Masked, finned and ready to go, I follow our expert guide from Butiama Beach lodge, slipping into the water with far less grace than he. Most operators here strive for an ethical animal encounter, of which I’d been carefully briefed on the boat before. Always give a whale shark a comfortable berth and keep clear of the strong tail – one sharp swish to the head and it’s lights out.
The fish is far more colossal than I’d imagined and much, much faster. I kick my fins like crazy to keep up, but after sampling and gobbling its nutritious greens at the surface of the Indian Ocean, he dives again, disappearing from my view merging with the murk below. No matter, my guide reassures, there will be more.
Wait, where is Mafia Island?
Southeast of Dar es Salaam, Tanzania’s capital, the Mafia archipelago is made up of five islands – Mafia is the biggest, then there’s Jibondo, Juani, Chole and Bwejuu.
Between each atoll lies a combination of ecosystems. Tidal flats that reveal fat starfish and white sandbars that peep out between tides. There are cavernous ocean trenches, exciting for scuba diving and deep-sea fishing, mangrove forests all-ascutter with crabs and tall palms home to nesting Pteropus fruit bats, otherwise known as flying foxes. Then, of course, the krill-rich cerulean waters so favoured by the whale sharks.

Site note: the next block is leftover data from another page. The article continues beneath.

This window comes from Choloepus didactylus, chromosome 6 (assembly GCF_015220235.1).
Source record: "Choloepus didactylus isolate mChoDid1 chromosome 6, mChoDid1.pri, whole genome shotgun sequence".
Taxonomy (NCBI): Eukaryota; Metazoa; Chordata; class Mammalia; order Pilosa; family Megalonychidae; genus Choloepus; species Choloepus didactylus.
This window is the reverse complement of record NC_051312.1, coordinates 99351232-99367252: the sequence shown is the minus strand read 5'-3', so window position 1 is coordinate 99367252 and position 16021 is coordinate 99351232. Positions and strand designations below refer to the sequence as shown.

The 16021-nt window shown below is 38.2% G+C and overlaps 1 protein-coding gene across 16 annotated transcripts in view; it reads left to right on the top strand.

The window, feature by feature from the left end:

Mafia has always been a site of progress and civilization and, like Zanzibar, visitors have crossed her sands for centuries. Peter Byrne from Kinasi Lodge writes an engaging historical account of the island, which was a crucial station for shipping routes between Somaliland and Sofala, securing gold, ivory, slaves, live animals, animal furs and skins for the world. Islanders would have met Egyptian, Portuguese and Turkish traders, Omani, Greco-Roman, Chinese, as well as France and America over the years and Mafia prospered exceedingly during the 13th Century, the ruins of which are still visible today.
I first visited Mafia Island in 2016, after a week spent absorbing the thrilling bedlam of Zanzibar’s storied Stone Town. A sharp contrast between the two destinations was tangible as soon as our little 12-seater aircraft touched down on the dusty runway (unlike Zanzibar, few jets, and fewer tourists land on Mafia Island).